The authorities increase their jamming efforts during politically sensitive times, including at time of unrest.

-- Golnaz Esfandiari

Hard-Liners Outraged Over U.S. Scholar’s Planned Burial In Iran

Richard Frye

An American scholar who asked to be buried in the central Iranian city of Isfahan has been called “Western garbage” and a “CIA spy” by a local cleric amid an uproar by hard-liners who oppose the planned interment in the Islamic republic.

"The people of Isfahan will not allow authorities to bury the body of a CIA spy in the city," Mohammad Taghi Rahbar, the city's Friday prayers leader, said of the burial plans for U.S. scholar Richard Frye, the hard-line Fars news agency reported.

His comments came amid an escalating dispute over Frye's wish to be buried in the Iranian city, where two other U.S. experts on Iran -- Arthur Pope and Phyllis Ackerman -- already have been laid to rest.

Dozens of hard-liners in Isfahan protested against the plan on April 10. The demonstration followed attacks on the deceased scholar in the hard-line media, including the influential "Kayhan" daily, which often carries the views of Iranian Supreme Leader Ali Khamenei.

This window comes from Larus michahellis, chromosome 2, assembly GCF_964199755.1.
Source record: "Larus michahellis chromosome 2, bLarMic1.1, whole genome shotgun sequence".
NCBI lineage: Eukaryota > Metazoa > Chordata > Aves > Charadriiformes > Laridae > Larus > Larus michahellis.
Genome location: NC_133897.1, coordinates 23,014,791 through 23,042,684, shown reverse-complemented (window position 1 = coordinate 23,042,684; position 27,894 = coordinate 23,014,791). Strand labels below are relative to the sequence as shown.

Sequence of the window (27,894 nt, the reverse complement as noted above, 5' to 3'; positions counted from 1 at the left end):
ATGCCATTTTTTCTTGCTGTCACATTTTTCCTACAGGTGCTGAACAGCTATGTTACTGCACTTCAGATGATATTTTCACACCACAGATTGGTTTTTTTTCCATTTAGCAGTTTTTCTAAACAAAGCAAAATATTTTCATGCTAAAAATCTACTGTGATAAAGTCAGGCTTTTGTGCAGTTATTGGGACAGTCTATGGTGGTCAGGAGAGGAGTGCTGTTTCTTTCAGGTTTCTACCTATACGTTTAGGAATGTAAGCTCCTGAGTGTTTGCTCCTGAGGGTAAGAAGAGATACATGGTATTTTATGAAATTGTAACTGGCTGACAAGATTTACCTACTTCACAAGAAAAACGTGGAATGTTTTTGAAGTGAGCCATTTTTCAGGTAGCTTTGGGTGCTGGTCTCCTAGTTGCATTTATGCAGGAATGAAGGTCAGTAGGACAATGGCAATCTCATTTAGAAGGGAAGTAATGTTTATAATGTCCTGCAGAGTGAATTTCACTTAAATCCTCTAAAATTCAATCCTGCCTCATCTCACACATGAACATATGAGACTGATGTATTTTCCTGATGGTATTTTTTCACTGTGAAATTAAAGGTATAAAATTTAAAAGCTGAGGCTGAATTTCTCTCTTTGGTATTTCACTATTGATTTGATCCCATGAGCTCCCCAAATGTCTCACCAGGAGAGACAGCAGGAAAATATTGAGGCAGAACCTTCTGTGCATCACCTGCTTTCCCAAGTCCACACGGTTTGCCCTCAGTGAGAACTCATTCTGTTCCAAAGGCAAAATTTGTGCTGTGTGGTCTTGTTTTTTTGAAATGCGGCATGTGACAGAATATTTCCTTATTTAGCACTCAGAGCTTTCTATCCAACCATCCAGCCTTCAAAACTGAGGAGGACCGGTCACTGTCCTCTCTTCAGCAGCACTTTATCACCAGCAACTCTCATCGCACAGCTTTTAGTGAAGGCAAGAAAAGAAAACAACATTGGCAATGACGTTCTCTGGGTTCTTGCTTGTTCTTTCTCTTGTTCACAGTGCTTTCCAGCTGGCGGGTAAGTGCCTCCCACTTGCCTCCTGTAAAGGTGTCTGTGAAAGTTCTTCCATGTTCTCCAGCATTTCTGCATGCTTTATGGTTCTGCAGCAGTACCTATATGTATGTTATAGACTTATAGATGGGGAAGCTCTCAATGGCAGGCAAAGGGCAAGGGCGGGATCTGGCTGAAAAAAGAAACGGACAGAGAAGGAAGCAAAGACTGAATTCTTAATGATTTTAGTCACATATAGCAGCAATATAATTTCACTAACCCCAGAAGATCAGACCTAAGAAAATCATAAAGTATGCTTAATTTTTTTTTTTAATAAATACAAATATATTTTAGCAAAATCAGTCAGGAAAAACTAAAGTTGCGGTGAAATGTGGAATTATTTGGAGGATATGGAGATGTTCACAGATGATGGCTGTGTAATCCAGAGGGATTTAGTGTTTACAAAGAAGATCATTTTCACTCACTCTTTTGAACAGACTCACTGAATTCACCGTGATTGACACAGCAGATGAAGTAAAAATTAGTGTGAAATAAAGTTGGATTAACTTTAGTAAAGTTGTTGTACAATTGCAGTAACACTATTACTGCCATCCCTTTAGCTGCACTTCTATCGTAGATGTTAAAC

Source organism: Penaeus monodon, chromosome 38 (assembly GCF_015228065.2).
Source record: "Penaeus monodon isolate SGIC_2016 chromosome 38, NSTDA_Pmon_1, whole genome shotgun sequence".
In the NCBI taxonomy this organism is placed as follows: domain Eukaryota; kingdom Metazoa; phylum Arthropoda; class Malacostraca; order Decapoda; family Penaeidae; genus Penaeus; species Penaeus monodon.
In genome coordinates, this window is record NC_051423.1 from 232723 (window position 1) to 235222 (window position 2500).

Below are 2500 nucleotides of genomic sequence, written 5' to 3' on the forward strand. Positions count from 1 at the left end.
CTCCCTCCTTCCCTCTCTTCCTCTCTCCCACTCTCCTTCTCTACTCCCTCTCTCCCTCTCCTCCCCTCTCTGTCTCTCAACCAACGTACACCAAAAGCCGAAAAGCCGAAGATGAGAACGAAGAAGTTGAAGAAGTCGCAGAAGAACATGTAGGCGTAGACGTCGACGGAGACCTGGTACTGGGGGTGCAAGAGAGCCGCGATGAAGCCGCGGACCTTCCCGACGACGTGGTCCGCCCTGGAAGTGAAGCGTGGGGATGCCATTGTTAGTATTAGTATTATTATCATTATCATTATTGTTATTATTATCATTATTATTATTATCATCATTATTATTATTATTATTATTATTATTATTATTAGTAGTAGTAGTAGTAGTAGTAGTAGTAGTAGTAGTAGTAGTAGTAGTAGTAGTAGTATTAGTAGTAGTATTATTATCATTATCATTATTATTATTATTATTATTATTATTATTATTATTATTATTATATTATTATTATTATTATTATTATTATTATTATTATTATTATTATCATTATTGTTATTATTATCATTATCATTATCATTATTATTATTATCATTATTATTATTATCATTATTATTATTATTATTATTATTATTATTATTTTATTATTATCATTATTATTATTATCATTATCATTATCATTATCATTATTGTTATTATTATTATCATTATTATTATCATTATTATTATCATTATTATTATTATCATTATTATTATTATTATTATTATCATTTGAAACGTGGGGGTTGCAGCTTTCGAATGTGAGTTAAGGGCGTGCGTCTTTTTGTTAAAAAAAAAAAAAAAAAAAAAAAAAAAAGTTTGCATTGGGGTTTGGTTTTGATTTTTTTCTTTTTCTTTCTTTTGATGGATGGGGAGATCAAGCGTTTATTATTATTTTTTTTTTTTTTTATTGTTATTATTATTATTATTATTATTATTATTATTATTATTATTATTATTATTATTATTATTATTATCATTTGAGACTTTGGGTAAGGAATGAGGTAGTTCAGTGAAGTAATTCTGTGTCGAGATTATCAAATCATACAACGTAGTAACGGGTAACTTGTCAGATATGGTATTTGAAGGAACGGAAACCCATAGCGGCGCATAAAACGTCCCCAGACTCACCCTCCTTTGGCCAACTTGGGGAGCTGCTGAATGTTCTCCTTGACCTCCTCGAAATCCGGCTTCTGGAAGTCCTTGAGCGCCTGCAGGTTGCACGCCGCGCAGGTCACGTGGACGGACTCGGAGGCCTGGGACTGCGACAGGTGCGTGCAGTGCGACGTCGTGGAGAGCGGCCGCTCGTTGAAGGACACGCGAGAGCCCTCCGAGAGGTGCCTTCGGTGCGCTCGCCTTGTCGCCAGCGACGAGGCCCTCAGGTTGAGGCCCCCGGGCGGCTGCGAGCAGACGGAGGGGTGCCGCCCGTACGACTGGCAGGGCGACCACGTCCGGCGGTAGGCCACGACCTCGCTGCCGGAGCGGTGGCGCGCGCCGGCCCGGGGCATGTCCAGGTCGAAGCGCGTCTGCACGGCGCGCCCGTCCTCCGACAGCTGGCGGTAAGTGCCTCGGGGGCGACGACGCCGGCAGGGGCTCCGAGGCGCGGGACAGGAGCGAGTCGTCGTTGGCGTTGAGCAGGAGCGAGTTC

Frye, a prominent and highly respected scholar of Iranian studies, had asked in his will to be buried next to the Zayandeh Rud river, which flows through Isfahan.

"Act upon the will of Imam Khomeini [the founder of the Islamic republic], not the will of Frye," read one banner held by demonstrators at this week’s protest.

"Isfahan, the city of martyrs. Not the burial site of the dirty American spy Frye," read another banner held by a young man.

Earlier on April 10, Ahmad Salek, a lawmaker from Isfahan and a member of the parliament's cultural committee, called on Iranian President Hassan Rohani not to allow the burial of Frye, whom he called a "cultural bandit," in the Islamic republic.

Not everyone agreed, though.

Another member of the parliament's committee, conservative Ali Motahari, said Rohani should facilitate Frye's burial beside the Zayandeh Rud. He said Iran should fulfill its previous commitment to honor Frye’s request, which reportedly had been approved by former President Mahmud Ahmadinejad in 2007.